Woodford teachers disappointed in Bevin’s comments
Woodford County High School social studies teacher Sioux Finney described recent comments made by Gov. Matt Bevin about Kentucky’s public school teachers “wanting more than your fair share” as disappointing.
“I’m frustrated. I’m disappointed. I’m angry, really, because it’s not more than my fair share,” said Finney.
Woodford County Middle School teacher Charlie Kahn pointed out that state government has “borrowed” from the teacher retirement fund to put money into the general fund for decades. “It’s not our fault (the state has a multi-million unfunded liability) and yet we are being asked to sacrifice for the good of the team,” he said.
Finney, who plans to retire after this school year, said she’s paid into the Teacher Retirement System since she became a teacher (15-and-a-half-years ago) and now she expects to receive what she was promised in her contract.
Because teaching was his second career, Kahn said he will give up about half of his social security benefit earned while working in the private sector for 20 years, and “I know I’m not the only teacher with this situation.”
Kahn and other teachers are not eligible to receive social security benefits for their years in the classroom and if lawmakers vote to pass Senate Bill 1, which proposes cuts to teacher retirement benefits, “they’re not holding up their end,” said Finney.
“I’m very frustrated and very disappointed in the governor’s remarks. I felt that it was just disparaging to teachers and our whole profession,” she added.
Said Kahn, “We work long hours, are required to have advanced college degrees and attend continuing education; we study constantly to keep up with research and trends in education, and are called ‘ignorant, ill-informed, and greedy’ by our governor,” during an interview on a Campbellsville radio station last Tuesday, March 13.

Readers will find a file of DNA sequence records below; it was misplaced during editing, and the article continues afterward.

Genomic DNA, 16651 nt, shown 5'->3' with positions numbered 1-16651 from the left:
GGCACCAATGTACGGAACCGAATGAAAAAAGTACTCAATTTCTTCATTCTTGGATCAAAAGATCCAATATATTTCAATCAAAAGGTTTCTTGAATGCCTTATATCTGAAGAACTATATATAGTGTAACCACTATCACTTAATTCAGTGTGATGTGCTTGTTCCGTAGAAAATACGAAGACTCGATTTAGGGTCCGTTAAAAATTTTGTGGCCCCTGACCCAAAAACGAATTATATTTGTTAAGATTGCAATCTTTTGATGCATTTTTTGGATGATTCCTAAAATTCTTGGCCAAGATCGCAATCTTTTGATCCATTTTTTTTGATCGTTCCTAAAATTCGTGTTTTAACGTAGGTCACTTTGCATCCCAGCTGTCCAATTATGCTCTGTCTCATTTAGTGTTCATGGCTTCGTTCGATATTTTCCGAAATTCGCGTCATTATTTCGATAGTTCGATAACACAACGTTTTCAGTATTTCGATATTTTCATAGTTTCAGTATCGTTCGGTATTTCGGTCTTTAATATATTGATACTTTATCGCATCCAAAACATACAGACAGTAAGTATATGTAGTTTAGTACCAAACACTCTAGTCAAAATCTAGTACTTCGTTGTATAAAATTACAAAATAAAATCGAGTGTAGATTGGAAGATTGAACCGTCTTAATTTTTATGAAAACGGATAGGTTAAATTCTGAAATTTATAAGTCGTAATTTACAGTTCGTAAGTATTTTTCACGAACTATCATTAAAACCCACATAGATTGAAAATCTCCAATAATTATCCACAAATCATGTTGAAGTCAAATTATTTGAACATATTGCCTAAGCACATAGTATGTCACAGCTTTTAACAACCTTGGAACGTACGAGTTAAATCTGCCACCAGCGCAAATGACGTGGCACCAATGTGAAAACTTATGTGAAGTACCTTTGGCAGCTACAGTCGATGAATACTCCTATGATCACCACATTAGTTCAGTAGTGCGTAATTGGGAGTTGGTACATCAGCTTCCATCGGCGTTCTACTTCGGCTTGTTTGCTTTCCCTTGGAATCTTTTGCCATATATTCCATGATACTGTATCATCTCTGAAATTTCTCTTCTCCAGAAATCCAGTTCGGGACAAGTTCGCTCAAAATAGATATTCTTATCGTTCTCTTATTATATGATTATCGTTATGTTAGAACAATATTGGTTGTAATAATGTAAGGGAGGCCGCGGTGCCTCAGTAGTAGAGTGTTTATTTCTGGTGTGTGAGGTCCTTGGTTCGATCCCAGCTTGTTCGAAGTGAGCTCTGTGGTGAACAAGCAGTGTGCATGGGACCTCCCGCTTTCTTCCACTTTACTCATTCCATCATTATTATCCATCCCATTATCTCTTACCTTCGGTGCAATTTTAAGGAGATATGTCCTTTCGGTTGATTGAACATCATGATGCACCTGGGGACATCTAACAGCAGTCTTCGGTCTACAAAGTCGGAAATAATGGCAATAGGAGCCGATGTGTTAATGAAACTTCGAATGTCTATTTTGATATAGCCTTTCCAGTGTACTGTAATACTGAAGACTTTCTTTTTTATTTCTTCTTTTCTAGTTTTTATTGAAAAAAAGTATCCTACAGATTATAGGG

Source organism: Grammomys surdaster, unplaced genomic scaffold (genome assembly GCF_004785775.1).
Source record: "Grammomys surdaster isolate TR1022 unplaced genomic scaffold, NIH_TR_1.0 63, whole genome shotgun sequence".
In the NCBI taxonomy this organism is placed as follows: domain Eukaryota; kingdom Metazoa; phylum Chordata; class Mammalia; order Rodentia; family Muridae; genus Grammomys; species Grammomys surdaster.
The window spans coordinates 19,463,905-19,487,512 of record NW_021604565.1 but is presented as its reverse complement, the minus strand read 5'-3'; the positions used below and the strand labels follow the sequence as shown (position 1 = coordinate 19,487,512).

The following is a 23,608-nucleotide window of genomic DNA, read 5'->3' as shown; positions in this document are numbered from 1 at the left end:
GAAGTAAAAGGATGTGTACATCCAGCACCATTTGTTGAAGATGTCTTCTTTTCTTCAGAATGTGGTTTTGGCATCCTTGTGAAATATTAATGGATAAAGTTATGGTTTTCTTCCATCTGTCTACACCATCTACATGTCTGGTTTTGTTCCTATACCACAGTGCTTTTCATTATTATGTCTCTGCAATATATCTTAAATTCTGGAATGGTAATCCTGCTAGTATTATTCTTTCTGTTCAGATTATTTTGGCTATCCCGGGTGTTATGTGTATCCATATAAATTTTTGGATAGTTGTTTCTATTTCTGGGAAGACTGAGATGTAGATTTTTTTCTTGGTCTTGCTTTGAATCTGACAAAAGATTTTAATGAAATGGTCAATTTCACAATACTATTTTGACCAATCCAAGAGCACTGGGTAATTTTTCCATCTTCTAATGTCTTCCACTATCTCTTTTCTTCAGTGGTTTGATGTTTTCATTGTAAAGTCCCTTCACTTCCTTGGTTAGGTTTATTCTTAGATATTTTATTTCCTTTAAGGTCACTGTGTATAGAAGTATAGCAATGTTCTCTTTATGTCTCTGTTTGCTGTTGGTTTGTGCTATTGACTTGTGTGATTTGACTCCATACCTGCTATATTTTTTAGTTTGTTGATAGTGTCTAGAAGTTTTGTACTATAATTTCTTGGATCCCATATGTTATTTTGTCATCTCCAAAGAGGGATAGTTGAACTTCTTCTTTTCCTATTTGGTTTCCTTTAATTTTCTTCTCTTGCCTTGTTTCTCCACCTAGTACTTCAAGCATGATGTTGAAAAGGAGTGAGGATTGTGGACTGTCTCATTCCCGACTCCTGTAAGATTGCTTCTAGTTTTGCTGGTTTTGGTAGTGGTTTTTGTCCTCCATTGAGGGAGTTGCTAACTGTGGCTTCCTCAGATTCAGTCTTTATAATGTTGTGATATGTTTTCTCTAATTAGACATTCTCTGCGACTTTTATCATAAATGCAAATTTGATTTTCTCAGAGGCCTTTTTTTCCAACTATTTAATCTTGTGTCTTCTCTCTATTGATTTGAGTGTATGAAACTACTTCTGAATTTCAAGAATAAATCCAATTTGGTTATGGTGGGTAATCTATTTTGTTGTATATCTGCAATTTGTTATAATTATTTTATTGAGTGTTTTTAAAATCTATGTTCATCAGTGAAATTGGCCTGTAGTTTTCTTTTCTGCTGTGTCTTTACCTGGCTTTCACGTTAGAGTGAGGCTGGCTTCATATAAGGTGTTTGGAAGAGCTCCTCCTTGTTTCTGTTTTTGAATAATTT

Finney said it’s not unusual for her and many other teachers to work until 5:30 or 6 in the evening, and often they’re busy grading papers or preparing for the next school day into the night.
Because most teachers appreciate the value of working with young people in after-school clubs and activities, Finney said they work after hours – often with little or no pay for those additional duties.
“We remember how important (those experiences were) to us as students and so we want to give back,” said Finney.
As to the future of public education, Finney said, “I work with excellent teachers who are just starting out in the profession. They are top-notch here at Woodford County High School. I don’t want to see their futures jeopardized by a bill, Senate Bill 1 … I’m worried that we’re going to have more and more teachers leave the profession because there are several states across the country where there’s a true shortage of teachers. And I worry that’s going to be the case here.”
Finney said she’s hopeful state senators and representatives in Frankfort are hearing the united voice of educators and will do what’s right and follow through on the state’s pension promise to teachers and other public employees, who deserve their retirement benefits.
“As we say,” added Finney, “we’ll remember in November, so I hope they hear that.”